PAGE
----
L 2
100 mH
The voltage drop of diode in the rectifier bridge
V d
0.25 V

4.2. Experimental results

The experimental waveforms of the SCEVI technique is shown in Fig. 9 where u is the displacement of the cantilever free-end, I and V represent the outgoing current and the voltage across the electrodes of the piezoelectric elements respectively. The partial enlarged drawing at the instant 0.01 s is also shown in Fig. 9. It can be seen from Fig. 3 and Fig. 9 that the experimental waveforms are in complete accord with the theoretical ones.

Fig. 9. Experimental waveforms of the SCEVI technique

The harvested power as a function of the conduction time of switch S2 can be obtained from Eqs. (17) and (20). Their theoretical and experimental results under the circumstance of constant displacement amplitude are shown in Fig. 10. It can be seen that the experimental waveform is similar to theoretical waveform but slightly smaller, the main reason is that the theoretical calculation does not take the power losses of diode bridge rectifier into account.

Fig. 10. The harvested power of SCEVI technique as a function of the switch S2 on-time

Lastly, the experimental measurements are carried out to present a comparison between the Standard, SECE, Series-SSHI, Parallel-SSHI and SCEVI techniques when the generator is driven with constant displacement amplitude. The vibration displacement amplitude is 0.3 mm and the corresponding open circuit voltage of PZT patches is 6 V. Under this condition the experimental comparison results are depicted in Fig. 11 and the theoretical comparison results have been given in Fig. 4.

Fig. 11. The experimental harvested powers as a function of the load resistance when the generator is driven with constant displacement amplitude

By comparing Fig. 4 and Fig. 11, it can be seen that the experimental harvested powers is slightly smaller than the theoretical ones, which is mainly due to the theoretical calculation does not consider the power losses of diode bridge rectifier. In Fig. 11, the harvested powers of SECE and SCEVI techniques first increases and then decreases with the increase of load resistance. This phenomenon is different from the theoretical prediction due to the impedance of the measuring instruments being not large enough. For lower load resistance, higher current values through the inductor increase resistive losses. While for higher load resistance, the parallel leakage resistor of the smoothing capacitor produces a non-negligible effect on the real resistive load.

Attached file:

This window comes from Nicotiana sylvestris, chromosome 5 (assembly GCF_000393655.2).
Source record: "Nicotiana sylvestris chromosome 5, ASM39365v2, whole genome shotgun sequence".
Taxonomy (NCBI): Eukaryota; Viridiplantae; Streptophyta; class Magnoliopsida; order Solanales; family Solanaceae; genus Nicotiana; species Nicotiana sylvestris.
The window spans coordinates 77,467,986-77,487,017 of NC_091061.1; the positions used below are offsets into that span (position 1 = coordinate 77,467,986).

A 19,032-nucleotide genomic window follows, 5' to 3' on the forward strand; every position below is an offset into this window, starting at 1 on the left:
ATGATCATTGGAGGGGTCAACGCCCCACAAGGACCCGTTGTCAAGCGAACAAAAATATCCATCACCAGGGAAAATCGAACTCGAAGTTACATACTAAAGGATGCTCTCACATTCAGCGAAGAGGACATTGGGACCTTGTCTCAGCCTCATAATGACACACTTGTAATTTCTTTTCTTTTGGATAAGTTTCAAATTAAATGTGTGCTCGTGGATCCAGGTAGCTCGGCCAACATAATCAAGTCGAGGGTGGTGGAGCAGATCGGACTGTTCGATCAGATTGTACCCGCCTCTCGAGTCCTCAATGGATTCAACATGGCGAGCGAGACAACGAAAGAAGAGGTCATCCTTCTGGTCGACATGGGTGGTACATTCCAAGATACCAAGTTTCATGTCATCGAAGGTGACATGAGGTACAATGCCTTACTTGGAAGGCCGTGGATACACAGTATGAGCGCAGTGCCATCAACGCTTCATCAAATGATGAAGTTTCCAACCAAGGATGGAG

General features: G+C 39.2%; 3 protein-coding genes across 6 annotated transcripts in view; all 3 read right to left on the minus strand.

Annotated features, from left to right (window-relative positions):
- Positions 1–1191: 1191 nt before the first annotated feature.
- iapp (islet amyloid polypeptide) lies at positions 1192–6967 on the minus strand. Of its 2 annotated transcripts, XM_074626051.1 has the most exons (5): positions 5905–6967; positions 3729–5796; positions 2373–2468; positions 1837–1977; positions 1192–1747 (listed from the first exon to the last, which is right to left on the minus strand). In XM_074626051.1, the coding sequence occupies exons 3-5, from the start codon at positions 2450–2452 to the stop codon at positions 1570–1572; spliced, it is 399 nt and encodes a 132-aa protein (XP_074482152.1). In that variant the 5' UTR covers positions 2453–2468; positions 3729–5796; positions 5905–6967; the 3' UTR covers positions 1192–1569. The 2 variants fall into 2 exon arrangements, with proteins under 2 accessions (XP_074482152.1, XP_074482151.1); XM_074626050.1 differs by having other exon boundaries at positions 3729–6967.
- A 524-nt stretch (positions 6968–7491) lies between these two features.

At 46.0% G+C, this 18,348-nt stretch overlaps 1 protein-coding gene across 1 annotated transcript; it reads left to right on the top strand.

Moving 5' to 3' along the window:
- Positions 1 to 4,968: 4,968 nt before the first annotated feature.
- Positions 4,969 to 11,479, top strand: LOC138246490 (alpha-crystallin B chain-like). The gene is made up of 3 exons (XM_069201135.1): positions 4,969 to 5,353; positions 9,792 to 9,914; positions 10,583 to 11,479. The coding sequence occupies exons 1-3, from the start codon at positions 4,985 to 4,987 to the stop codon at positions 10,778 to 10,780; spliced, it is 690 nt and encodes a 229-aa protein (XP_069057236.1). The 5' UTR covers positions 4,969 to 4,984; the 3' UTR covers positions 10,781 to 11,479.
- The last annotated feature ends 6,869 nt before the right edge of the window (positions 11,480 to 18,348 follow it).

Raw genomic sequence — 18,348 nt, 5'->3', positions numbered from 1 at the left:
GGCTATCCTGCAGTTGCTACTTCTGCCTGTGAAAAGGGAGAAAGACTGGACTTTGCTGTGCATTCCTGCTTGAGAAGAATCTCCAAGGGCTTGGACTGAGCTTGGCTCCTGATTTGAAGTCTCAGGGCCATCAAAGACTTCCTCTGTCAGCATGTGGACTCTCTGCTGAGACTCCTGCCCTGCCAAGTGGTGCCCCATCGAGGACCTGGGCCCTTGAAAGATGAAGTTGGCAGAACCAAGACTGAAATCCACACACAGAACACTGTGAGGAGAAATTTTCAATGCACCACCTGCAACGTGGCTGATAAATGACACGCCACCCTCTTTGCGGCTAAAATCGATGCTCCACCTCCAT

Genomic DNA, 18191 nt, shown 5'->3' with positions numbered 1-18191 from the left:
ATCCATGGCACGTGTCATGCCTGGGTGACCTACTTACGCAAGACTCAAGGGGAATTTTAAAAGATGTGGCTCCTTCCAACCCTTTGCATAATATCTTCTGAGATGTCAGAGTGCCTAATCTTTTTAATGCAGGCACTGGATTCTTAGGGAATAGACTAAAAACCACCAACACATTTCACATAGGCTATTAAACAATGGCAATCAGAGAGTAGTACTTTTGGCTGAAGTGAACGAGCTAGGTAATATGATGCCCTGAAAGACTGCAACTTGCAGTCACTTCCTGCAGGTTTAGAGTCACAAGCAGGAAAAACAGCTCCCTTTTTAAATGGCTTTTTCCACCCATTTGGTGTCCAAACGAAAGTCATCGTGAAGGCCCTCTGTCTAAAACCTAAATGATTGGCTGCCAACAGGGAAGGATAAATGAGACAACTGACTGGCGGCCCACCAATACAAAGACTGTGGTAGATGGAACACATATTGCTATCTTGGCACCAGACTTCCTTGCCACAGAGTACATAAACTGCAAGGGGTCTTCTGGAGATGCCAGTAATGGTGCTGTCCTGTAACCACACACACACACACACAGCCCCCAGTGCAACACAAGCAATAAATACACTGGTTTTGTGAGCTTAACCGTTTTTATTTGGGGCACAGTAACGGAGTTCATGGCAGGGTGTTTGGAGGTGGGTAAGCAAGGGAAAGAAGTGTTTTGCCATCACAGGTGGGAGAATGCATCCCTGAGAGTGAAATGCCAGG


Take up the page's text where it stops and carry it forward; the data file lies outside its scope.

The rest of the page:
5. Conclusions

The research on the piezoelectric energy harvesting system which can convert ambient vibrational energy to electrical energy has attracted widespread attention of scholars in recent years. As an essential component, the interface circuits play a vital role to improve the harvested power. Several techniques including Standard, SECE, SSHI, DSSH, and ESSH and so on are developed to make the harvested power as large as possible. In this paper, a new technique called SCEVI is designed and its theoretical harvested power is calculated considering the constant displacement amplitude and force amplitude respectively. Theoretical results show that the harvested power of SCEVI technique and the maximum harvested power of Parallel-SSHI are approximately the same level, and the load resistance has a major impact on the harvested power of Parallel-SSHI but little on SCEVI. The harvested power of SECE is also independent of the load, but the further experimental results show that the proposed SCEVI interface technique dramatically increases the harvested power by almost up to 150 % compared with the SECE method under the same vibration condition. The experimental results also demonstrate that the harvested power of SCEVI is only slightly smaller than that of Parallel-SSHI. Overall considering the harvested power and load, the SCEVI technique outperforms the aforementioned four kinds of interface circuits.